For those who over-rotate and whip the clubhead well behind the hands on the takeaway, putting the Taly on the right forearm and keeping the club shaft from swinging around behind it can be beneficial.

Taly Compact
The Taly in its flatter state (above) or extended for use (below). I have a white one. :-)

Taly Upright

At the top of the backswing, the Taly can provide a powerful visual aid for students working on their plane, whether they're going more upright or, more commonly, a bit flatter. I've even attached the Taly across my left elbow to check whether my left arm was folding a little in my backswing. In that instance, I wasn't really using the clown nose, but the rigid shin guard portion.

If you're having trouble coming over the top, the Taly might be able to help you, too. If you envision the clown nose coming down from the inside and passing over the ball on a slight in-to-out path, the clubhead will surely follow.

The Taly has other uses too. It's a natural fit for most short-game shots. Phil Mickelson wants everyone to "hinge and hold" and the Taly is perfect for that.

Taly Putting

If you prefer a wristless putting stroke, the Taly again helps you to maintain a flat left wrist. You can even use the Taly as a tempo aid - just make the clown nose move back smoothly, pause, and come forward smoothly.

Conclusion
The Taly does a wonderful job of teaching a couple of things. It teaches a flat left wrist at impact (and beyond). By proxy, it also teaches another important concept - the "left side connection" or Pressure Point 4. You see, the only way to properly use the Taly is to maintain the connection between your left arm and your chest. Lose that connection and you've chicken-winged it or swung well out to the right.

Taly Takeaway
Jerry Kelly is a Taly fan. He's had one tucked inside his bag for several months.

Yes, you can achieve the latter by sticking a tee or a glove under your left armpit when you swing, but if you - like 95% of golfers out there - need a flatter left wrist at impact, the Taly may be the best $79 you've ever spent.

A Quick Word on the Price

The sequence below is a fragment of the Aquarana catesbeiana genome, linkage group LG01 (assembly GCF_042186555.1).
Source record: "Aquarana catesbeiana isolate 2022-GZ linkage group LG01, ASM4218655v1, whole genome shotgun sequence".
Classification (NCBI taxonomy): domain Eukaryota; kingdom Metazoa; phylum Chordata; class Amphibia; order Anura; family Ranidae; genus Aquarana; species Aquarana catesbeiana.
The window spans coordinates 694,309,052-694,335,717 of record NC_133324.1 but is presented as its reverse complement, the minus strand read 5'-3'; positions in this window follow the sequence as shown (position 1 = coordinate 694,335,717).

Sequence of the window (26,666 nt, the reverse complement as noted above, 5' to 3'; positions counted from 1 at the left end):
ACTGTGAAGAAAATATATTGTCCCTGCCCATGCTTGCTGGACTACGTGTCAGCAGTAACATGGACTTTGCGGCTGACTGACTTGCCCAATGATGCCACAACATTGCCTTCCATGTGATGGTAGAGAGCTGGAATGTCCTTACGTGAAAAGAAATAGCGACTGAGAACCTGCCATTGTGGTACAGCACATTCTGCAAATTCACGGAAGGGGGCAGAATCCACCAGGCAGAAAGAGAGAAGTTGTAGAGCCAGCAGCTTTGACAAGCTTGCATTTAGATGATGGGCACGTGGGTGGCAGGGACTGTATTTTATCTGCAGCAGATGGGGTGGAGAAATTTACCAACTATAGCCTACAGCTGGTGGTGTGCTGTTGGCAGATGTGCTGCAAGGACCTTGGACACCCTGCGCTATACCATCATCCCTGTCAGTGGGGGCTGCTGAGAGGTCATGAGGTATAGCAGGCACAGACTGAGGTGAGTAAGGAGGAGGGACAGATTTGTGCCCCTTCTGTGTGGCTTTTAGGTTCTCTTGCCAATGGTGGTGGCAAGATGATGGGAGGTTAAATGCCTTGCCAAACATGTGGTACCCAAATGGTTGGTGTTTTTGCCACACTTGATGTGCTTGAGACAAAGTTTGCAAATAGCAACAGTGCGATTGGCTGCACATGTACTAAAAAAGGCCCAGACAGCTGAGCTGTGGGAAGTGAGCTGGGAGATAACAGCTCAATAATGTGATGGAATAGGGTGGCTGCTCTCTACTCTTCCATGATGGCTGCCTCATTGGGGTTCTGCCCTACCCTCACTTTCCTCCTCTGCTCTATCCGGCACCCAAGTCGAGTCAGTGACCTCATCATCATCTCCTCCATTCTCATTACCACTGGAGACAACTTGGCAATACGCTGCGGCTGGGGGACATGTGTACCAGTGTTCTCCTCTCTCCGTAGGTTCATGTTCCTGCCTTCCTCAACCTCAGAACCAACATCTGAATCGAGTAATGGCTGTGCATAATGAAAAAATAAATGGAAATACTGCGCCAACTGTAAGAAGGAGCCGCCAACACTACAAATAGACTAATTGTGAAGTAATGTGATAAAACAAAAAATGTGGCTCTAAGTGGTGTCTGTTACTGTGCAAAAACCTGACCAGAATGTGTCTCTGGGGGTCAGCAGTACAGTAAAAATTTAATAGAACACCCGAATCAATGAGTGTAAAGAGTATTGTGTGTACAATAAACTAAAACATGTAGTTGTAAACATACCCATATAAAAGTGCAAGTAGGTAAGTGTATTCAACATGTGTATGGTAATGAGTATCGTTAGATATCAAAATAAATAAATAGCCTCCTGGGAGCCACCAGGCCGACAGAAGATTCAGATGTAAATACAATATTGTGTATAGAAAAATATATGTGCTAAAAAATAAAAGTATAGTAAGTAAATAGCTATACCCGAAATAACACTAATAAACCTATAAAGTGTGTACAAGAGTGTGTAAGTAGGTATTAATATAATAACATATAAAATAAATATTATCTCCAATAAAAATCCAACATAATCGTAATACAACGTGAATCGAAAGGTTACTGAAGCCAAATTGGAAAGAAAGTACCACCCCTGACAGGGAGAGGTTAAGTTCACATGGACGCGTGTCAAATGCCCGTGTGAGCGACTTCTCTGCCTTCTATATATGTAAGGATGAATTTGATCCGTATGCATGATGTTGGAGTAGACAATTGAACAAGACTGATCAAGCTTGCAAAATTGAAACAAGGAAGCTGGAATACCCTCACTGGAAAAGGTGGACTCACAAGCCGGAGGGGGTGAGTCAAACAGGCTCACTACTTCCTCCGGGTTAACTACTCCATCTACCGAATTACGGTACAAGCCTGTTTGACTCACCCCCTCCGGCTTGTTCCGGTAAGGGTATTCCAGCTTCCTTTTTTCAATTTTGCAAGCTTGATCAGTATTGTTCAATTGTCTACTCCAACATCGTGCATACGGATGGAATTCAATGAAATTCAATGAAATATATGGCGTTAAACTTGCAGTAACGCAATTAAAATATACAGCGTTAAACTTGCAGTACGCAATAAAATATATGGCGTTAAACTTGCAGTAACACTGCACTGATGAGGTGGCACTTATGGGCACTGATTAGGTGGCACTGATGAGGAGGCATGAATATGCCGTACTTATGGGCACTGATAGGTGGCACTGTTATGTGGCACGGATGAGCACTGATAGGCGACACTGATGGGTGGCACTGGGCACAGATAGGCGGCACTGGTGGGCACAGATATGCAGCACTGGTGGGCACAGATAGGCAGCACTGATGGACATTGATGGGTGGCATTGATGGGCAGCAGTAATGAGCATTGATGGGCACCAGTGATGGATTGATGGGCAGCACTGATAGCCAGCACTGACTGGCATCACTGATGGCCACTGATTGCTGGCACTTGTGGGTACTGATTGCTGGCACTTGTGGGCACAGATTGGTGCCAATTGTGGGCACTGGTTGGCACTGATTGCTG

I accidentally published this review last week, and in the hour or so it was online, every one of the five comments picked at the Taly's price.

I've previously highly recommended via review a training aid that cost $300. The Z-Factor continues to be one of the best training aids on the market.

I feel similarly with the Taly. A flat left wrist at impact is so critical to a good golf swing that every golfer should strive to achieve that position, and the Taly is likely the best training aid out there to do it. Pros use training aids all the time.

The improvements I saw in the group of golfers I tested was significant and rapid. Lessons cost $50 to 100/hour (or more), putters cost $100 to $300, and two dozen premium golf balls costs more than the $79 the Taly costs. If you're serious about your golf game, you know the value of a good training aid, and the Taly is a good training aid.

Discussion

  1. Shark says:

    My only concern is vanity..i bought some golf stuff years ago at a clearance outlet and to be nice the guy threw in a free training aid. at home the aid worked pretty good, but the moment i got on the range and realized people near me were curious on the thing i was using, i felt silly.
    Should i worry what people think? no.
    but the idea of swinging a clown nose on a stick at the local range has me a bit vain and embarassed.

  2. Steve says:

    I was one of the original posters who mentioned price. Here's a training aid that makes the Taly look cheap: http://smartstickgolf.com/. It does have lasers, but you're not swinging a real club with it - I would prefer the Taly to this, but I'm sure I saw a homemade solution, definitely not as good as the Taly, somewhere on a Golf Channel video.

  3. Kevin says:

    This looks like a great device but the price is a little hard to get over. $50 seems more appropriate.

  4. Jim says:

    I think it looks like an interesting training aid. It seems like a tool that takes an idea that could easily just be a swing thought but would help people who have trouble visualizing.

  5. Peter Forstall says:

    People bitching about the price should take up another sport. If it's not worth the cost to you, here's a shocking idea: don't buy it.

    The Taly is the best training aid on the market. It's worth its weight in gold to me. I first picked one up after reading a few posts, like this one at R3J's site.

    The first imperative in a good golf swing is a flat left wrist at impact. The Taly's the best way to get it. If you can't keep a flat left wrist at impact, you can't play good golf. End of story.

  6. John Roethel says:

    If you don't want to spend $79, but a metal one foot ruler and strap it on the back of your left wrist. THAT will keep you left wrist flat at impact. If that is too expensive, a couple of rubber bands and a BIC pen also works.

  7. Mike Corcoran says:

    Another great review. The Sand Trap is one of the best review sites on the web. You guys do a terrific job in providing objective insight into equipment. Keep up the good work!!

  8. Eric Stein says:

    I made my own. I used one of those putter clips that go on the side of your bag like a big clothes pin and slid it under my glove with the attachment groove up. I then broke of a small ball retriever to fit into the groove and be my aiming point. The clip works great to physically keep your wrist straight and the the ball retriver with its white basket is a good aiming Taly point. Under $10. P. S. I made this before I heard of Taly